All That Jazz and More: Trombone Shorty’s ‘Supafunkrock’
Click to enlarge. Troy ‘Trombone Shorty’ Andrews and Orleans Avenue perform in Barcelona, Spain, in September. Photo by Jordi Vidal/Redferns
The New Orleans musical tradition, as storied and varied as it is, can add a new name to its impressive list of native sons and musical styles: Trombone Shorty and his “Supafunkrock.”
Troy Andrews, who’s better known by his stage name, “Trombone Shorty,” is among the most recent musicians to break out from New Orleans, but he’s no newcomer to the music scene. “I may be young,” says the singer, trombonist and trumpeter, “but I’m not new.” Andrews began playing horn at age 4 in funeral bands, and at age 6 was touring and playing both trombone and trumpet in a jazz band led by his older brother James.
Now, at age 24, Andrews and his band, Orleans Avenue, formed with several friends from his Treme neighborhood, have been touring nonstop around the world. In 2010, they released their Grammy-nominated debut album, “Backatown,” launching them onto the international music scene. On their latest album, “For True,” they continue to evolve their “Supafunkrock” sound, merging traditional brass instrumentation with the popular music Andrews grew up with.
“No matter what setting I play in, I will always be New Orleans,” says Andrews, who credits Treme for his musical foundation. “It’s one of the only cities where you can hang out with the Marsalis family, the Neville brothers, whoever it might be, and we all play together.”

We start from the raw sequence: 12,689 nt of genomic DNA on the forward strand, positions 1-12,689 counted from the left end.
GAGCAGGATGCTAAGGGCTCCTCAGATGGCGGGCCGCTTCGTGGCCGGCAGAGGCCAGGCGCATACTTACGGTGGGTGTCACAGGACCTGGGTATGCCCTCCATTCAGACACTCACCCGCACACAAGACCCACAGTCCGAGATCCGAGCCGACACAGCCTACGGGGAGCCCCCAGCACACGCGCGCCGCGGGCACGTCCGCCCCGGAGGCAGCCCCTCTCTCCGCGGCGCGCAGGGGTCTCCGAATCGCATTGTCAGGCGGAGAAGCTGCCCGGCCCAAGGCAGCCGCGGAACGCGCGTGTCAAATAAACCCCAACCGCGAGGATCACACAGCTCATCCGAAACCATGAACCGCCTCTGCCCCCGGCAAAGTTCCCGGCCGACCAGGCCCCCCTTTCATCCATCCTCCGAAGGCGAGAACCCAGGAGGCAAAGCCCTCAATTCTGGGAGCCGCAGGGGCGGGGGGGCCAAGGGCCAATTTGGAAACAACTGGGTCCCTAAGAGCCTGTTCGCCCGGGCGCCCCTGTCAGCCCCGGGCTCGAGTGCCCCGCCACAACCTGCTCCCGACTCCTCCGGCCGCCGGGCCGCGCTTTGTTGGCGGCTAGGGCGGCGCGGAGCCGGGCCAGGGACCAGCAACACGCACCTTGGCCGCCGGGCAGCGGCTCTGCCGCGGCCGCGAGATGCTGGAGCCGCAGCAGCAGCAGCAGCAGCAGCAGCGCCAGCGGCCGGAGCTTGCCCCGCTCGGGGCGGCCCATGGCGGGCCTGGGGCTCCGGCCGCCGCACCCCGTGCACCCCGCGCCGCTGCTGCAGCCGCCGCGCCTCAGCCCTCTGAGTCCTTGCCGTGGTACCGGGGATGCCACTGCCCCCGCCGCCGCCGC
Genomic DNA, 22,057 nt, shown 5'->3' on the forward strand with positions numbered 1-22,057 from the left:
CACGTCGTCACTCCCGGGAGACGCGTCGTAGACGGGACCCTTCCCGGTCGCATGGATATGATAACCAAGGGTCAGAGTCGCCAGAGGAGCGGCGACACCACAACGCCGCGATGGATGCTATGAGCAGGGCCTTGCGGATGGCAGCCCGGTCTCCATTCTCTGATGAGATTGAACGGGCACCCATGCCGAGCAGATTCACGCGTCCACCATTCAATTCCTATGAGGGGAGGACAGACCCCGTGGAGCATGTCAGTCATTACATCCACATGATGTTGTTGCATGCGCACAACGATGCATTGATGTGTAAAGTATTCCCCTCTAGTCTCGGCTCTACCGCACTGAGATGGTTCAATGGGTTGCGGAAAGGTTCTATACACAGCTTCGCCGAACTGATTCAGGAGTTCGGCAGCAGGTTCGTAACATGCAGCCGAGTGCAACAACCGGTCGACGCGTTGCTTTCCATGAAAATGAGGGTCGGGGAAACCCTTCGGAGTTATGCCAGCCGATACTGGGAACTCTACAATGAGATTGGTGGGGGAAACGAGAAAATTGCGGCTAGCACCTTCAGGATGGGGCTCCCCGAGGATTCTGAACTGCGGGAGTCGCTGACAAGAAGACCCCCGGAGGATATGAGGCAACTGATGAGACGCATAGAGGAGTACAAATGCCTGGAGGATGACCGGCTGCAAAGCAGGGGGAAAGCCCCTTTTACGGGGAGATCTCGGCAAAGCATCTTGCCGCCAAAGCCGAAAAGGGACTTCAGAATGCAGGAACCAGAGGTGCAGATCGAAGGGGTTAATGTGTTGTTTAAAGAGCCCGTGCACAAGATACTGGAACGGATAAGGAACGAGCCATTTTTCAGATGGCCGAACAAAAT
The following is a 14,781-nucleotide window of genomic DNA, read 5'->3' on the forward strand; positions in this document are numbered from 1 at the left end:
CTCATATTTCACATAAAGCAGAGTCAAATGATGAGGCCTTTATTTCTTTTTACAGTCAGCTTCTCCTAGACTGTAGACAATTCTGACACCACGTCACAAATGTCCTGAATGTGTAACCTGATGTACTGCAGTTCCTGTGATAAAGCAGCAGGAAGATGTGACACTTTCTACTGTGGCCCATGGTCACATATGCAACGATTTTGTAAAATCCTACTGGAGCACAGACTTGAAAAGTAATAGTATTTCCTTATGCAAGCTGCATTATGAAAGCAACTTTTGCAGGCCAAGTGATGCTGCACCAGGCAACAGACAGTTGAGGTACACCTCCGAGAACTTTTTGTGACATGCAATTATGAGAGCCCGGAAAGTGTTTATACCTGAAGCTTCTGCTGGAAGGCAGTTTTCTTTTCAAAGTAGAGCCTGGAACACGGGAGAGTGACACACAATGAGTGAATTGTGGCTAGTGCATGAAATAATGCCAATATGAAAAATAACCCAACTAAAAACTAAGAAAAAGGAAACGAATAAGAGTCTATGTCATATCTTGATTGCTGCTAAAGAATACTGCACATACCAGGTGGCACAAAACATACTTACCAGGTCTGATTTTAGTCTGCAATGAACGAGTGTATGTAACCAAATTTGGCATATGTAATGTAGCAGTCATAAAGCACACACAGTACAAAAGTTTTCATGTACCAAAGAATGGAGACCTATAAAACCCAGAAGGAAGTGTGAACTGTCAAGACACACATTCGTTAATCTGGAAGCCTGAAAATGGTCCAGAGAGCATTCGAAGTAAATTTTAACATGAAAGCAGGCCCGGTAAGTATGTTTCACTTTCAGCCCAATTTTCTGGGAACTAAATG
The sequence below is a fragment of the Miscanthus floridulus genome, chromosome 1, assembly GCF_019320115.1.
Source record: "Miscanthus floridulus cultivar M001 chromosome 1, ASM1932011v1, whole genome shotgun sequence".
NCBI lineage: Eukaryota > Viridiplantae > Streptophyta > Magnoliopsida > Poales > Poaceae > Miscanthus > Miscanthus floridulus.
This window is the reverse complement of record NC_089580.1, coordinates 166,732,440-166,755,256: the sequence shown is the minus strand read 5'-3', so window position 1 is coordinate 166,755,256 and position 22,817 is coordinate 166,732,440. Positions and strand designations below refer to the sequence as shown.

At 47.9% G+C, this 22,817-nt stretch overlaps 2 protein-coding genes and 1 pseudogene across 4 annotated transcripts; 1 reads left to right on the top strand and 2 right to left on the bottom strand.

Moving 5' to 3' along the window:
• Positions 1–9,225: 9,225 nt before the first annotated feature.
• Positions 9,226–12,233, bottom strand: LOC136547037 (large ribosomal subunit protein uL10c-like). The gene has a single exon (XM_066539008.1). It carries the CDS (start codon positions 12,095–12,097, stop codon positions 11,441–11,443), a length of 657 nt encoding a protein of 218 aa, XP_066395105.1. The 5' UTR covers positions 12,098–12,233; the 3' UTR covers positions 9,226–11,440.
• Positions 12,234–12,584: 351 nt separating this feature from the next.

Art Beat recently caught up with Trombone Shorty at the 9:30 Club in Washington, D.C.:
–Video by Saskia de Melker and Allie Morris.
Located in New Orleans’ 6th Ward not far from the French Quarter, Faubourg Treme is considered America’s oldest black neighborhood. It has been a significant African-American economic, political and cultural center for two hundred years, and was recently brought into the spotlight by the HBO drama series, “Treme.” (Andrews has made numerous appearances on the show.) During the 19th century in the neighborhood’s “Congo Square,” a melting pot of Creole, African, Caribbean and Latin American cultures produced the roots of jazz music.
Andrews’ desire to carry on the New Orleans tradition doesn’t keep him from putting his own twist on it. His music defies any particular genre. Rather, it brings together old and new styles of jazz, which he fuses with rock, funk, soul and hip-hop to create a musical gumbo that he calls “Supafunkrock.”
Still based in New Orleans, Andrews lends his support to the next generation of musicians through the city’s renowned Roots of Music program, which helps develop the musical talents of youth in New Orleans.
“Music should be pushed forward. Fifty years from now, if my music becomes the standard to young kids or something, I’m not expecting them to keep it alive. I’m expecting them to learn from what I’ve done and take it and push it toward what they are doing,” he says. “People get caught up in recreating something, and that actually hurts the genre of music because there’s nothing new.”